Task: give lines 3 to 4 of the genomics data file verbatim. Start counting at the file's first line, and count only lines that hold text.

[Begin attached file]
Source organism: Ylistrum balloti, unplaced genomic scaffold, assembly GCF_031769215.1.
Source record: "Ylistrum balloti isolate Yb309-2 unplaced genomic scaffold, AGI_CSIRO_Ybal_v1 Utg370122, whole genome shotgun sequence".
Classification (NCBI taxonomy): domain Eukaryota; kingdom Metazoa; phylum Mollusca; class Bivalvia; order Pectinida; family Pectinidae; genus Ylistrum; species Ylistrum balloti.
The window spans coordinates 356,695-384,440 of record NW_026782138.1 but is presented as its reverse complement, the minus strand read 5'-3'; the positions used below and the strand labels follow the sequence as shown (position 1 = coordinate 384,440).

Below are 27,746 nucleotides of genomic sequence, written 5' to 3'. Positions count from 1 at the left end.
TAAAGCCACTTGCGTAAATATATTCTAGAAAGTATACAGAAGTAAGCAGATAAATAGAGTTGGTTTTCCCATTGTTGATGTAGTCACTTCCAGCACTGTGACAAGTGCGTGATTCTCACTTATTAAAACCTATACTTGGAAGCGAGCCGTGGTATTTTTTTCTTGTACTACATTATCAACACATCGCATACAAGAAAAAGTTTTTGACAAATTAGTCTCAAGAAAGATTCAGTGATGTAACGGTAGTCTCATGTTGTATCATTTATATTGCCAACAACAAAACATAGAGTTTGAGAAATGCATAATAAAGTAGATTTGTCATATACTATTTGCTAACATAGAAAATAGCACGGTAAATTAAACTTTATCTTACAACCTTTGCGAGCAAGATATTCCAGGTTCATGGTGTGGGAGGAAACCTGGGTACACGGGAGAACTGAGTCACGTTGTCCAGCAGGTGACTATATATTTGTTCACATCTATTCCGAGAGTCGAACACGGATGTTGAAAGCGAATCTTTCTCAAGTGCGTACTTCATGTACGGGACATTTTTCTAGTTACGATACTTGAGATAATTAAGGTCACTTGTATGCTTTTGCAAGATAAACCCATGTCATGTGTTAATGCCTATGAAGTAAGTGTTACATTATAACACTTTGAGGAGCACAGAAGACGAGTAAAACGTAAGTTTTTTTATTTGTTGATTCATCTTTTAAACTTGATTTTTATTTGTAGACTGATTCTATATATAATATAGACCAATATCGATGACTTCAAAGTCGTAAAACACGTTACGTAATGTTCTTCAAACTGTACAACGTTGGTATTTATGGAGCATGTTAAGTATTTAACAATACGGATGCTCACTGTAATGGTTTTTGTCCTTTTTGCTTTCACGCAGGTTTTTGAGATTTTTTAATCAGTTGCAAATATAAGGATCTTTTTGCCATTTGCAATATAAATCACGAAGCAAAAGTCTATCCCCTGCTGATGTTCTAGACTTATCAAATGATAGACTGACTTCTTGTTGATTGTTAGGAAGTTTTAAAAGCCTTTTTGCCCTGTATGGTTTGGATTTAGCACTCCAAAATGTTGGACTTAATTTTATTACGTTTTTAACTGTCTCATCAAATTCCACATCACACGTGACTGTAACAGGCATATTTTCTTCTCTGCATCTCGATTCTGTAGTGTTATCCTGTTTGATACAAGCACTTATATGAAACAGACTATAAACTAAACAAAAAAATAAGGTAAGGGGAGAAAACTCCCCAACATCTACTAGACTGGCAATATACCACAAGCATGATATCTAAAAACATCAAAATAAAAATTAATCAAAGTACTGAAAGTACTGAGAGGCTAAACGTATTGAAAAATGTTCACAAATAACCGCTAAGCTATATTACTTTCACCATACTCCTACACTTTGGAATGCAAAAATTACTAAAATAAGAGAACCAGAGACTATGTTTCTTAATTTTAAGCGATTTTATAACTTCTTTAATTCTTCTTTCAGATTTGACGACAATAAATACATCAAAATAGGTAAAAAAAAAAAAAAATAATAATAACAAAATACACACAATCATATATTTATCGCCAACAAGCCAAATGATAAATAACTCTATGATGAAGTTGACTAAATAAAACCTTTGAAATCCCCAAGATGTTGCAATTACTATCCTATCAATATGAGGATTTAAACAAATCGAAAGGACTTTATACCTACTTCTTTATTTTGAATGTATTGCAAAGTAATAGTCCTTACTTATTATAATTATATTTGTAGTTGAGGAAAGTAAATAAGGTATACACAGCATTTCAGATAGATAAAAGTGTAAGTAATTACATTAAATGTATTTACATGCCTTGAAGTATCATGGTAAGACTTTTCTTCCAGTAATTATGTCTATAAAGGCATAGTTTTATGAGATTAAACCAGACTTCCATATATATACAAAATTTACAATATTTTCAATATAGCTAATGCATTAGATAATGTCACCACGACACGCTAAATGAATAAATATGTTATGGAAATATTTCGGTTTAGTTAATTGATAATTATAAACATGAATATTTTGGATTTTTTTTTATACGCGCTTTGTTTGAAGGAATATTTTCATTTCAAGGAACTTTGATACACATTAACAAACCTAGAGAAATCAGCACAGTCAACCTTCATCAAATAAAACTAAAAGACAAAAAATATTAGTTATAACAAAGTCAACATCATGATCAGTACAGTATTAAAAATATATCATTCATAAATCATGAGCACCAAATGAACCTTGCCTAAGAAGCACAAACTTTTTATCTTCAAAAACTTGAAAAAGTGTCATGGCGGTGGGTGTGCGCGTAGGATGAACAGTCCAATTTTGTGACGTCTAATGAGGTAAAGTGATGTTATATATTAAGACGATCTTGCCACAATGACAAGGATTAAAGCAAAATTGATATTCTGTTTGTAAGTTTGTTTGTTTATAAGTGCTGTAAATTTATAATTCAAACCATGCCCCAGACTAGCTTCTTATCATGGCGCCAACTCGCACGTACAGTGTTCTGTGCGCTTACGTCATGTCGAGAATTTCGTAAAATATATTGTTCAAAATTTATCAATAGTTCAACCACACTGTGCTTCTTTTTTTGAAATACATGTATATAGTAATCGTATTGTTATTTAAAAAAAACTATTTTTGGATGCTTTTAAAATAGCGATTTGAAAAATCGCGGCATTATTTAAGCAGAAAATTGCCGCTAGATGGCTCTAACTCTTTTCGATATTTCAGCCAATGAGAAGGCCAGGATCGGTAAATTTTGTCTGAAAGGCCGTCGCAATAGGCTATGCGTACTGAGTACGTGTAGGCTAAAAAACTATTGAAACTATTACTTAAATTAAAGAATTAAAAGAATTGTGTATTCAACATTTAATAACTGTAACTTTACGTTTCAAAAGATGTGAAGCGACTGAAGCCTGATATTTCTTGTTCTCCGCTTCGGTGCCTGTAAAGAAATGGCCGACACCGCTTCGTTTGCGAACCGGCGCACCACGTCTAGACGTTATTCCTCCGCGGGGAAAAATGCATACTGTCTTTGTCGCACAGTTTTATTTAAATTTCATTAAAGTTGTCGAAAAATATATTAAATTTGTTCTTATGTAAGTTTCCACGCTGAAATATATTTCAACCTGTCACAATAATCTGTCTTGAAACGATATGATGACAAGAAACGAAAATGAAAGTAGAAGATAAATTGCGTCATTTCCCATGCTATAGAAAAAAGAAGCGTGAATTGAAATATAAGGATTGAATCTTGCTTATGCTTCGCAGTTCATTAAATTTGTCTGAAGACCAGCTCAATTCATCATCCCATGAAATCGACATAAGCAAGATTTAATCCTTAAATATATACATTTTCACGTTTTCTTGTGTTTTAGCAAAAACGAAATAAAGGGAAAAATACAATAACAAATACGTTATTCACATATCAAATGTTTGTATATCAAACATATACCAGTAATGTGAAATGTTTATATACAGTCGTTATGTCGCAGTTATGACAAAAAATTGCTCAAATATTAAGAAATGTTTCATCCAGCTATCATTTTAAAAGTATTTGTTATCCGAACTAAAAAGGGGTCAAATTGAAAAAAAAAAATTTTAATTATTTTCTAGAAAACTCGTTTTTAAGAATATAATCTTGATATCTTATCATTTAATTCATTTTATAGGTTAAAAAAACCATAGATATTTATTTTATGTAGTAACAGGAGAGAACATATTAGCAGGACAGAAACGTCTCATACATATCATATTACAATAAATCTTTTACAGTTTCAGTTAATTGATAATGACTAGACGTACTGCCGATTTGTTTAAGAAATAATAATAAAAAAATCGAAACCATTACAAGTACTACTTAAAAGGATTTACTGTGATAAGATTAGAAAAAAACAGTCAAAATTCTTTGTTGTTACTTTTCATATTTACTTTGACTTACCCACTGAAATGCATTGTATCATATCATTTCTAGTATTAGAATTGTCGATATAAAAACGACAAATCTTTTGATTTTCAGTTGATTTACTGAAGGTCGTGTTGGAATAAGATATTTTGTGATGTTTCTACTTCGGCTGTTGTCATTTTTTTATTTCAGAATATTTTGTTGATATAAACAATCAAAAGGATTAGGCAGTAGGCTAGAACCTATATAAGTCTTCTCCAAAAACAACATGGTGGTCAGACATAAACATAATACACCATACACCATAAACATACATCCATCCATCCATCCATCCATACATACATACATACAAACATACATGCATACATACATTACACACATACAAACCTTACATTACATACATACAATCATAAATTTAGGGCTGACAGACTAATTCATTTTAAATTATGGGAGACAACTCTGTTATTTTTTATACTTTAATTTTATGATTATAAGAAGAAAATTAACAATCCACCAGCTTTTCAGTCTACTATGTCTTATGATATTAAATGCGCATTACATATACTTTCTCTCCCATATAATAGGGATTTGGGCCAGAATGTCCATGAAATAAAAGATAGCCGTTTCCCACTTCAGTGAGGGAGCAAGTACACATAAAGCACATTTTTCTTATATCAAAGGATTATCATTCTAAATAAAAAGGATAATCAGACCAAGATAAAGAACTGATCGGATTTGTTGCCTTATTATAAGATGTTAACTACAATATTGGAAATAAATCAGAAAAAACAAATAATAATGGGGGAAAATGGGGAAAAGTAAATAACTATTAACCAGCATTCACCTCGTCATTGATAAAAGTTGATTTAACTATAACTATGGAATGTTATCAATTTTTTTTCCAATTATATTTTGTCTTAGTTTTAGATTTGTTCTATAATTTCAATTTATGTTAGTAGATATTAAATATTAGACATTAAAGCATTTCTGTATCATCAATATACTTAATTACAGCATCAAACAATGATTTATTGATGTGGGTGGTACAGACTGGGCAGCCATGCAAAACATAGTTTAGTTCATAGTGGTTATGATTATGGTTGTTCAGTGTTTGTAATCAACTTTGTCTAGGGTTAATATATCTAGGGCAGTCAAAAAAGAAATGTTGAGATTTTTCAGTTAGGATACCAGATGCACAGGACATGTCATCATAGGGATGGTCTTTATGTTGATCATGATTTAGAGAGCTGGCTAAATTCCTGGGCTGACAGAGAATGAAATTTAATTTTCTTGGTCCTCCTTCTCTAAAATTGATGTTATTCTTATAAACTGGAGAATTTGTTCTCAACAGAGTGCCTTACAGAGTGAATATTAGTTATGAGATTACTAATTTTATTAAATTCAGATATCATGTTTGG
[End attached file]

Classification (NCBI taxonomy): domain Eukaryota; kingdom Metazoa; phylum Mollusca; class Bivalvia; order Pectinida; family Pectinidae; genus Ylistrum; species Ylistrum balloti.
The window spans coordinates 356,695-384,440 of record NW_026782138.1 but is presented as its reverse complement, the minus strand read 5'-3'; the positions used below and the strand labels follow the sequence as shown (position 1 = coordinate 384,440).